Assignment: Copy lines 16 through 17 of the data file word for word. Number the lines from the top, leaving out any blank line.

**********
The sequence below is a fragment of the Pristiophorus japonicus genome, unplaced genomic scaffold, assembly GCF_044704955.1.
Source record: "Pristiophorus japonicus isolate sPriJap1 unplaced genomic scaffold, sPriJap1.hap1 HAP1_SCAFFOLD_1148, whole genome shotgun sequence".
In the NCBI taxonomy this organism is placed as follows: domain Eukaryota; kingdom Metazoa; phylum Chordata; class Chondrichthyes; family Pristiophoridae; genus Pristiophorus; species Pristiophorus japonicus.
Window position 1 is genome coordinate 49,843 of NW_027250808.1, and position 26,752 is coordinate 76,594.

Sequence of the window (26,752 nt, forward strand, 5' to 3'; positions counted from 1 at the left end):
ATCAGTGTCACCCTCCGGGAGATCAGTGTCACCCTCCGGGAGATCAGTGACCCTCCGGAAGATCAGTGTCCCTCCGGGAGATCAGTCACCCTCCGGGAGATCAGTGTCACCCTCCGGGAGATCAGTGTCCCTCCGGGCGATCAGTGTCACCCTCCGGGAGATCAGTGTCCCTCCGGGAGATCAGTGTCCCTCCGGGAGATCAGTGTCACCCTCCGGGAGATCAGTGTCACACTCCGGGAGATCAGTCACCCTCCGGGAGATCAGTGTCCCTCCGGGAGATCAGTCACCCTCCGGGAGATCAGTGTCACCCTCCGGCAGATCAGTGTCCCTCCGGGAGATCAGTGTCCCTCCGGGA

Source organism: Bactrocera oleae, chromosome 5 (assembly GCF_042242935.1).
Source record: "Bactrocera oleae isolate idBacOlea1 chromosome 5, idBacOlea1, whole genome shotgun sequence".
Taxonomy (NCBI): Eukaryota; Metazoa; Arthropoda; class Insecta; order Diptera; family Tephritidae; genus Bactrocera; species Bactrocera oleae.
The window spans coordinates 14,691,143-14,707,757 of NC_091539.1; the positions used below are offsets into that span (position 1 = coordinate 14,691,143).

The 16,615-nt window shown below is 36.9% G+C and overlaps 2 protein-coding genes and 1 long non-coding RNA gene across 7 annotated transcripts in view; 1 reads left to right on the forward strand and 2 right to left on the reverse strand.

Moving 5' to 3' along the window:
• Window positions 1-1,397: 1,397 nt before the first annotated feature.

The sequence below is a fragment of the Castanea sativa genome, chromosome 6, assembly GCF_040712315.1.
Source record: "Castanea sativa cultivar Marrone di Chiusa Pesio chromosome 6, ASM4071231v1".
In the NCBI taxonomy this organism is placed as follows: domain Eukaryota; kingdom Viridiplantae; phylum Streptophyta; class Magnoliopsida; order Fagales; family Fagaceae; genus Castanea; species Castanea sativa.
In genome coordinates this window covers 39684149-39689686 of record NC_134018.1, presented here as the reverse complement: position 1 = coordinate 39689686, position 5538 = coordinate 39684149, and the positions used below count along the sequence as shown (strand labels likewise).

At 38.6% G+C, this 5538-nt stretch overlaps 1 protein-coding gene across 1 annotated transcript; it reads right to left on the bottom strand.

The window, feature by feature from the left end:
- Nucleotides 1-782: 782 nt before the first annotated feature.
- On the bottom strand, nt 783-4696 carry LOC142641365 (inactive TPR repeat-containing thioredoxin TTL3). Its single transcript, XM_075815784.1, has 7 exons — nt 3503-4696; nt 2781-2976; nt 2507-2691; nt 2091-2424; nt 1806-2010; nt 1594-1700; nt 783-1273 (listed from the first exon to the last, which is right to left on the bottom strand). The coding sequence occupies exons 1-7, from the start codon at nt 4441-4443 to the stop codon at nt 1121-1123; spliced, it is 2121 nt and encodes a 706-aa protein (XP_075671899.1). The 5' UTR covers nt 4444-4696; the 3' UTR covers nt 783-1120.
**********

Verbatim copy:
In the NCBI taxonomy this organism is placed as follows: domain Eukaryota; kingdom Viridiplantae; phylum Streptophyta; class Magnoliopsida; order Fagales; family Fagaceae; genus Castanea; species Castanea sativa.
In genome coordinates this window covers 39684149-39689686 of record NC_134018.1, presented here as the reverse complement: position 1 = coordinate 39689686, position 5538 = coordinate 39684149, and the positions used below count along the sequence as shown (strand labels likewise).